Midnight at the Electric
by Anderson, Jodi Lynn

In the months before her one-way trip to Mars, Adri Ortiz is sent to Wichita to live with a elderly cousin and finds herself fixating on where she came from and the stories of two women who lived more than a hundred years earlier.

*Starred Review* All her life, 17-year-old Adri's been preparing to be a Mars colonist, so when she must leave behind her home in Miami, thanks to rising ocean levels, she doesn't mourn too much, since she's been ready to leave the whole planet behind for years. Her sense of detachment wavers, though, when she's placed with Lily, her elderly, last living relative, in the months leading up to her one-way trip to Mars. In Lily's ancient Kansas farmhouse, Adri finds shreds of clues about her past, including enigmatic letters and journals and, oddly, a Galápagos tortoise. Now cold, prickly Adri finds herself fixated on where she came from-particularly the stories of two women, Catherine, who lived in Lily's house during the Dust Bowl, and Lenore, who lived in England during WWI-just as she's about to leave it all behind for good. As Anderson beautifully weaves together Adri's, Catherine's, and Lenore's stories, each of the three women come vividly to life through distinct voices and behaviors. Their stories have parallels-environmental devastation, leaving home behind, and finding a new one-but they're all deployed with determined subtlety, and the resolutions, while never tidy, are tantalizingly satisfying. With quietly evocative writing, compellingly drawn characters, and captivating secrets to unearth, this thought-provoking, lyrical novel explores the importance of pinning down the past before launching into the mystery of the future. Copyright 2017 Booklist Reviews.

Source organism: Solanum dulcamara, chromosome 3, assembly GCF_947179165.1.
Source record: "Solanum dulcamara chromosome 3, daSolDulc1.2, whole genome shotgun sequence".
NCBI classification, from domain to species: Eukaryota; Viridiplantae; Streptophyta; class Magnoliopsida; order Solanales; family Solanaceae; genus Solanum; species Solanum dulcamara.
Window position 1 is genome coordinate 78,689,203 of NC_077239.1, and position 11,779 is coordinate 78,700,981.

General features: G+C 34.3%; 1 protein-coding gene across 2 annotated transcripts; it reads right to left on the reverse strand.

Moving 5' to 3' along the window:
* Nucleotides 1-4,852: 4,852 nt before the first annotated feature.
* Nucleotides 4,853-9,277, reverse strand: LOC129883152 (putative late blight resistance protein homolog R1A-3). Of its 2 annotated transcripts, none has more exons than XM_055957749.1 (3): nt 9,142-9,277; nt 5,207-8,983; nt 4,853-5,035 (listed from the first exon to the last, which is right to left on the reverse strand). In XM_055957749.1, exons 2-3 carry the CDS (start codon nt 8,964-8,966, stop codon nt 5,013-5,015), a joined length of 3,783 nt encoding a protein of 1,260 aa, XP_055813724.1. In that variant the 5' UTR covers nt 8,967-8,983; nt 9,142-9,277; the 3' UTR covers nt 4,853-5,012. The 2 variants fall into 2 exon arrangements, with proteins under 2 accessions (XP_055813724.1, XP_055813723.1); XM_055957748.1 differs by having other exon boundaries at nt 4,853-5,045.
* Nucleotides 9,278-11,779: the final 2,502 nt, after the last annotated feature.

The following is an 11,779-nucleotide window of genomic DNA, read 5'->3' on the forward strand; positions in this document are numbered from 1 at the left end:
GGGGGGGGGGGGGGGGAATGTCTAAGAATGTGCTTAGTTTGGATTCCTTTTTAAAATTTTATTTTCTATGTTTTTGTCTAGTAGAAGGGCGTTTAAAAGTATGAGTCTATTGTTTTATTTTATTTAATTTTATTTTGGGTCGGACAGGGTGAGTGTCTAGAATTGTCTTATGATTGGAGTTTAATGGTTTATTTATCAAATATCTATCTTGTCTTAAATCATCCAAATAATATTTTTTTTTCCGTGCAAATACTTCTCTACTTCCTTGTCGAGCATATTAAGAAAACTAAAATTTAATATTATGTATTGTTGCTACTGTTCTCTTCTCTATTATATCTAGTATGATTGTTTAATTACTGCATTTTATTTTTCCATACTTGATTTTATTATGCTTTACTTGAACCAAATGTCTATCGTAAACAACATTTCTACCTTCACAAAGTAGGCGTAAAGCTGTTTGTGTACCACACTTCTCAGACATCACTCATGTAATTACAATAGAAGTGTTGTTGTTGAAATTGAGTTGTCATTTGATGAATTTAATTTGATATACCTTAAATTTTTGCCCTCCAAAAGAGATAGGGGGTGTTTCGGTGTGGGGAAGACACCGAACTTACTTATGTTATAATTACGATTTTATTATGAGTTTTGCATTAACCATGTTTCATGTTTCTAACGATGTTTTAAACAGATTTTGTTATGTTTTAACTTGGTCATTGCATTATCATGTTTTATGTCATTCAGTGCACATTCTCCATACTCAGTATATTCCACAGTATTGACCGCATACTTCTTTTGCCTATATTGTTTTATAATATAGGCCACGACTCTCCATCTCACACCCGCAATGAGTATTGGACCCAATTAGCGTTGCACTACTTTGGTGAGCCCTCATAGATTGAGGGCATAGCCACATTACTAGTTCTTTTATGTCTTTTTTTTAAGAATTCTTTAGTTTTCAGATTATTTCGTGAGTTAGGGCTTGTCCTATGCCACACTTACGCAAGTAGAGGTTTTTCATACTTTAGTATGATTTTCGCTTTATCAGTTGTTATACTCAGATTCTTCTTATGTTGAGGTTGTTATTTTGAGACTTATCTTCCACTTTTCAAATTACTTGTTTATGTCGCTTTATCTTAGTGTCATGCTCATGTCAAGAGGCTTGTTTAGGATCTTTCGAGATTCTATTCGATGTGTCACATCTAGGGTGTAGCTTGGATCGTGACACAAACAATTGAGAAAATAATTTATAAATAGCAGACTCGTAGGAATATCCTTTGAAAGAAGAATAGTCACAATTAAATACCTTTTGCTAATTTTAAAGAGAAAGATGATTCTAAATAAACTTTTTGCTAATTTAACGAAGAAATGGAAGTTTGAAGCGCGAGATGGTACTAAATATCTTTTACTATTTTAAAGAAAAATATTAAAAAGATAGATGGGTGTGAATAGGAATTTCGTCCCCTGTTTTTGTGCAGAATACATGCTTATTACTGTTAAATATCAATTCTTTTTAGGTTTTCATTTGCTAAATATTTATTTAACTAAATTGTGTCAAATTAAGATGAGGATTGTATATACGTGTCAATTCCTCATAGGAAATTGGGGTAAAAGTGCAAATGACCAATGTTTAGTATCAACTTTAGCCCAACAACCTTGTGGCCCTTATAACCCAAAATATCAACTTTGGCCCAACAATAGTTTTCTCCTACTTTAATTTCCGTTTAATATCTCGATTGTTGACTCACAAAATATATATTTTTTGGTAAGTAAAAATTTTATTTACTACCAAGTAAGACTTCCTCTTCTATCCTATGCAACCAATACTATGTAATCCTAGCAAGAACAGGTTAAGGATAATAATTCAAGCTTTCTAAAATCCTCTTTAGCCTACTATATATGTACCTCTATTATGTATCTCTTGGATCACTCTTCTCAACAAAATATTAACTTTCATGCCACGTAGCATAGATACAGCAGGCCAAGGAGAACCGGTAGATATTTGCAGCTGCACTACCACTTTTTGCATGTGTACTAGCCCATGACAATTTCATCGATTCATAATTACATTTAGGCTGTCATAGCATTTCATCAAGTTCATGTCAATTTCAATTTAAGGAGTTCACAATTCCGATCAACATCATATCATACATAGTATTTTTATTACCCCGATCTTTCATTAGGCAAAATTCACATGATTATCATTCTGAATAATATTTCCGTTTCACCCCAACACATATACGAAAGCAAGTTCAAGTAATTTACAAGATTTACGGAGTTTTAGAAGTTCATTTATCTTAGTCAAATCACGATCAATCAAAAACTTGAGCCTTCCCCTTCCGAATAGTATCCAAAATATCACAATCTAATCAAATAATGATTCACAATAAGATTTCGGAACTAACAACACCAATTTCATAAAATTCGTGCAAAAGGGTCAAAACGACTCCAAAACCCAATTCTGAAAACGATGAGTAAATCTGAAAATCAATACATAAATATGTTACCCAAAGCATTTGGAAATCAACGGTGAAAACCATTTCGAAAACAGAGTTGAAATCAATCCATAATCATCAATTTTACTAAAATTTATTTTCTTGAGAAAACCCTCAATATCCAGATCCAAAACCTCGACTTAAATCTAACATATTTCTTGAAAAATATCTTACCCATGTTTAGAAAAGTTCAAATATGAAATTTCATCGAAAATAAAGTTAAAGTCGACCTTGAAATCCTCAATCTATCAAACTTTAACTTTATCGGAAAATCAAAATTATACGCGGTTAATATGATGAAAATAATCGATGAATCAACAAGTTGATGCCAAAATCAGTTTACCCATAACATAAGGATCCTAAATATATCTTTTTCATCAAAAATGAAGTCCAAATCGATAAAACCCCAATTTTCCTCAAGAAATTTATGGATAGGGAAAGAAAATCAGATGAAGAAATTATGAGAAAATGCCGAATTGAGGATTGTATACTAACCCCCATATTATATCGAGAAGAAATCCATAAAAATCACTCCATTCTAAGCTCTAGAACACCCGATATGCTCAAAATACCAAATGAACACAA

In the year 2065, 16-year-old Adri Ortiz is one of the hardworking, talented few chosen to colonize Mars. Adri's an orphan with ties to no one, but the Latina teen understands the importance of interpersonal cooperation, so she doesn't complain when the head of the Mars program sends her to live with a long-forgotten cousin near the space center in Wichita for the months leading up to the launch. Lily, the cousin, is 107, passing into dementia, and more eager to know Adri than Adri is to know her. But Adri is intrigued by a postcard she finds in the farmhouse, written in 1920 and mentioning the Galápagos tortoise who still lives on the farm (and is herself named Galápagos). The story shifts to diary-keeper Catherine, a hardscrabble white teen living on the same farm in 1934, at the height of the Dust Bowl. Catherine's little sister Beezie is dying from dust pneumonia, and their mother, a widow, seems locked into helplessness. Again the story shifts-now it's E ngland, 1919, and white Leonore is mourning both her brother's loss in the Great War and the friend who left for America years before, to whom she writes. Galápagos ties the stories together as all three young women fight for self-determination, love, their futures, and the realization that you can never move forward freely until you have something important to leave behind. Deft, succinct, and ringing with emotion without ever dipping into sentimentality, Anderson's novel is both intriguing and deeply satisfying. (Science/historical fiction. 12-adult) Copyright Kirkus 2017 Kirkus/BPI Communications. All rights reserved.

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